Black Panther's evil trail of murder.
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Black Panther's evil trail of murder DONALD Neilson turned from cat burglar to deadly Black Panther when he gunned down Baxenden sub-postmaster Derek Astin and sparked one of Britain's biggest ever manhunts. In the first of a series of six features retracing the steps of some of East Lancashire's most notorious killers, crime reporter NICK EVANS looks back at the case and talks to one of the detectives who helped bring him to justice. JUST before four in the morning on September 6, 1974, Baxenden sub postmaster Derek Astin woke to find a hooded intruder in his bedroom. He cried out and leapt out from his bed to tackle the man, pushing him along the corridor and into the bathroom. As he did so the intruder pulled out a shotgun and blasted the postmaster at point blank range in the shoulder, before fleeing through a downstairs window. Despite the best efforts of his wife Marion and ambulance crews, Derek Astin died from his wounds in Blackburn Infirmary later the same morning. The killer was later unmasked as the notorious Black Panther, Donald Neilson, convicted two years later of the murder of Derek Astin, two more sub postmasters and Shropshire heiress Lesley Whittle.
Forensic experts from Preston were called in to help with the enquiry and police dogs were used to scour the scene around the shooting. Sixty police officers, some of them authorised firearm users, took part in the investigation, led by Det Supt Joe Mounsey, head of Lancashire CID. An incident room was set up at Accrington police station to collate the information. One of the policemen assigned to the case was newly promoted Detective Sergeant Jim Oldcorn. Now retired and living in Great Harwood he recalls the murder as if it were yesterday. "I recollect it all vividly," he said. "Derek was a well liked and well respected member of the community and many of the policemen on the case knew him personally because they used to go into the shop. "On that first morning when Joe Mounsey briefed the troops, there was a feeling of sadness and outrage that this man had been killed in wicked circumstances. It reminds you how wicked and evil people can be." The murder investigation was a thorough and painstaking process lasting more than 15 months.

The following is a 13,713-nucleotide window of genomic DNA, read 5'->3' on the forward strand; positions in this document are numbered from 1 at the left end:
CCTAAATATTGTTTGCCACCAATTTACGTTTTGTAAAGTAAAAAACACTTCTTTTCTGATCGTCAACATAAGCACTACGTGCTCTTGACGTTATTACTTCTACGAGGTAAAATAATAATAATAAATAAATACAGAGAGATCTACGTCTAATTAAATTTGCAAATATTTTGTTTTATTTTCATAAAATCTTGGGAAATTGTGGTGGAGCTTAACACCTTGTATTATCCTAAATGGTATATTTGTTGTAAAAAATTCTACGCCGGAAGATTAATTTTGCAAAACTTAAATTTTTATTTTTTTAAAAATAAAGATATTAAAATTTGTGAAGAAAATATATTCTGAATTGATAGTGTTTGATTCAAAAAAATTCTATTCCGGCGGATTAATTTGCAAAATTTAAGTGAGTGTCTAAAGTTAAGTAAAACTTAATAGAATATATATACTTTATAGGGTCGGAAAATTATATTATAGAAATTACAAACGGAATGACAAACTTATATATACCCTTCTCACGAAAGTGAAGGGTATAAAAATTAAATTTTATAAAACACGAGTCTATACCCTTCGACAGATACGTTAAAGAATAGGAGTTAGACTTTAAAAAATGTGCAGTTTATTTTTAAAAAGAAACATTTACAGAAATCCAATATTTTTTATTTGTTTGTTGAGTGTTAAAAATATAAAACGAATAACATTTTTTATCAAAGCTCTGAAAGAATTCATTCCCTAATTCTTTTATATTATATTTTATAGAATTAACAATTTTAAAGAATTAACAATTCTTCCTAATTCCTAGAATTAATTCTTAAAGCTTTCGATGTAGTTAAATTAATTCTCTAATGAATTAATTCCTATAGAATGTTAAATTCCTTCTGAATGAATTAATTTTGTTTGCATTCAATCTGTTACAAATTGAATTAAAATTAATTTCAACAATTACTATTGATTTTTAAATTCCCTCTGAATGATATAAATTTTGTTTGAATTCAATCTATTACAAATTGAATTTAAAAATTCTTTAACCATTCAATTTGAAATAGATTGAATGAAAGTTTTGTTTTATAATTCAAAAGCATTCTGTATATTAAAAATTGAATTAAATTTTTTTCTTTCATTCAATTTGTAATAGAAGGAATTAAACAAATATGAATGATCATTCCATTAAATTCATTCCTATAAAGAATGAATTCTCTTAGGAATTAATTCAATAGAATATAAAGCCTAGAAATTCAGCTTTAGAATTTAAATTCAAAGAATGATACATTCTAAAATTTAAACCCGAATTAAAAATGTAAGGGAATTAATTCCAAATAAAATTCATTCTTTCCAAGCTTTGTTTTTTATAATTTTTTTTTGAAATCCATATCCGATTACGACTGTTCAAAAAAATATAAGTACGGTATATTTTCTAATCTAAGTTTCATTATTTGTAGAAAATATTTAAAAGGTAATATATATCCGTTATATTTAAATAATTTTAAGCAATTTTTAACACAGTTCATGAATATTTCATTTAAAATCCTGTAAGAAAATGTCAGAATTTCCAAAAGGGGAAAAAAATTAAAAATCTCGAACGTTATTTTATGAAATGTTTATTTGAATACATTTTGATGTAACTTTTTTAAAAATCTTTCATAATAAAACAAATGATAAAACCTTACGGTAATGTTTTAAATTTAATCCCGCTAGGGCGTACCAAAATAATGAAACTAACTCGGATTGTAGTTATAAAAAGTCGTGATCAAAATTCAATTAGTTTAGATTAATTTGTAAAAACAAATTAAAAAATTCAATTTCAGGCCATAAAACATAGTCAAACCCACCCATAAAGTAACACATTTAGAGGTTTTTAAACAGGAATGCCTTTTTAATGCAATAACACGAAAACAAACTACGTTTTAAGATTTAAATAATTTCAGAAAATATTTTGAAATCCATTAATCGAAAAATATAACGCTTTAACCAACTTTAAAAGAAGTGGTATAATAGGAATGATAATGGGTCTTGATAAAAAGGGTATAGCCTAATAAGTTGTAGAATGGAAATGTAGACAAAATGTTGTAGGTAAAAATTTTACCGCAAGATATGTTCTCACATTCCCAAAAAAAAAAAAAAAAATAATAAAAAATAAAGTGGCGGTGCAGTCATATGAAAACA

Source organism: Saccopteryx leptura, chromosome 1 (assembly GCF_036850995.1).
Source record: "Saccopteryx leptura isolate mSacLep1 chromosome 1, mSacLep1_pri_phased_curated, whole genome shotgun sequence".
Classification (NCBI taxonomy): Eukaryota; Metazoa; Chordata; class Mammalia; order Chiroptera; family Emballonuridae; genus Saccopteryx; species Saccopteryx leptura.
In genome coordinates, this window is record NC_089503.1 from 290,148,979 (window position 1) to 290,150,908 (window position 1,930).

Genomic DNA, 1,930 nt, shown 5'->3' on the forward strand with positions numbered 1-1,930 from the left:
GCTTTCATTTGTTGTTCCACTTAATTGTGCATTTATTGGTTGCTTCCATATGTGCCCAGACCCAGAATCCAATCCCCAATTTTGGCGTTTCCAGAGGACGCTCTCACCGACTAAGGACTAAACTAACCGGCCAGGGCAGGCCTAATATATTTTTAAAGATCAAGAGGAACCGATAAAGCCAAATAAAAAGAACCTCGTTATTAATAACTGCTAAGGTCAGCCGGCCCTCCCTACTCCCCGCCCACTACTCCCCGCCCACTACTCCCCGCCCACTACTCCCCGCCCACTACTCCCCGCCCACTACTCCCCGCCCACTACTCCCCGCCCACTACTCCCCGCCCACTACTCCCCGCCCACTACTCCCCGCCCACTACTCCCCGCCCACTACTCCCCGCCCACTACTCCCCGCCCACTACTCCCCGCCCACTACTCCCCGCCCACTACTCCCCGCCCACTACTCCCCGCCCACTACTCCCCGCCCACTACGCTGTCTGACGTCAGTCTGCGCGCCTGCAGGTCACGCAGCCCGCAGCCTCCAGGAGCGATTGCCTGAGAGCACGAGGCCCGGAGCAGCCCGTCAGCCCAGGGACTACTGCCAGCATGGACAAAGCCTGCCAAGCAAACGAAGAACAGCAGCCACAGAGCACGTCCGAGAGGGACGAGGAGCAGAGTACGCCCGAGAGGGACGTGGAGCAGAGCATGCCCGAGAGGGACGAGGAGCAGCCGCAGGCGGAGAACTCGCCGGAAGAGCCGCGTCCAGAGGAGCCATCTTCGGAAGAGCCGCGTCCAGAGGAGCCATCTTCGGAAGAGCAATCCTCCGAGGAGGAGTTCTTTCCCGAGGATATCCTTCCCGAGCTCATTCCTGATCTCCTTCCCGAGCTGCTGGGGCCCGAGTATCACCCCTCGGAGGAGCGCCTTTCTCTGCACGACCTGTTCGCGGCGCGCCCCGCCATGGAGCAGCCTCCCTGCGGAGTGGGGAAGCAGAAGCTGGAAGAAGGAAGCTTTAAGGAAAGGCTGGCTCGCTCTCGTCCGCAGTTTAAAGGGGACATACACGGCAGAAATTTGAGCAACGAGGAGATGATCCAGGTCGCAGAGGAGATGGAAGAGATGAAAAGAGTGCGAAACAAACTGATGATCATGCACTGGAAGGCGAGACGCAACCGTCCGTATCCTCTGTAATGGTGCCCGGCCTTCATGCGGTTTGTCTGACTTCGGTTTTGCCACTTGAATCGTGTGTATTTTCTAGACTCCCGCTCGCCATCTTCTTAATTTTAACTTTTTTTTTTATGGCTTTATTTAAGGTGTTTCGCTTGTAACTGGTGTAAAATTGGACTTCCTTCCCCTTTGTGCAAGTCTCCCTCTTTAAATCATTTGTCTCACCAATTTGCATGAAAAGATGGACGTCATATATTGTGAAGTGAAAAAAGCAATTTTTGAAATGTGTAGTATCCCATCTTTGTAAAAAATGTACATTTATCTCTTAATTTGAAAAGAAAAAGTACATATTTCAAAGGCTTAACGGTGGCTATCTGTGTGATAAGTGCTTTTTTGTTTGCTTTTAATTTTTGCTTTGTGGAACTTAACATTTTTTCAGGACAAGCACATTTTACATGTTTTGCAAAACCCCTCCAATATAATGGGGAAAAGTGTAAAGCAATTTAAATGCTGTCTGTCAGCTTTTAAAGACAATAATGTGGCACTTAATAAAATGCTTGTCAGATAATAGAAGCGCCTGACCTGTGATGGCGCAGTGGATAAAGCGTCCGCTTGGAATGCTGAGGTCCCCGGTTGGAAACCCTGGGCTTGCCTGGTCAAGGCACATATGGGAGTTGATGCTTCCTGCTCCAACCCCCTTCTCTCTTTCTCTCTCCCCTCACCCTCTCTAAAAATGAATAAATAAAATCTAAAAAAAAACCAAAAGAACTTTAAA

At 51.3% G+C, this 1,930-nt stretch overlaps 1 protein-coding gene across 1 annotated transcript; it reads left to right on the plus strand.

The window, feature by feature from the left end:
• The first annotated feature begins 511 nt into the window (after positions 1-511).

There was also a copy of the police photofit, pictures of guns and hoards of weapons. One doctor who examined Neilson after his arrest said although he was 39 he had the body of a 20-year-old. He would roll, cat-like from his cell bed and do 50 fingertip press ups with no sign of exertion. Another said the muscles on his back rippled like those of a panther when he leaned forward. The Black Panther was convicted in July 1976 of the murders of Derek Astin and postmasters Donald Skipper, 56, of Harrogate and Sidney Grayland, 54, of Langley in the West Midlands, as well as Shropshire heiress Lesley Whittle. Neilson was born Donald Nappy on August 1, 1936 but his school nickname of Nappyrash prompted him to change his surname. His father, Gilbert, worked in a woollen mill. His mother, Phyllis, died of cancer when he was 14. After a spell in the army where he learned to use a variety of guns, Neilson became a self-employed joiner, described by neighbours as a loner but a "nice chap." It is a description the families of Neilson's victims would find a baffling contrast to the callous killer they knew as the Black Panther. Black Panther ??1?? 03/05/07
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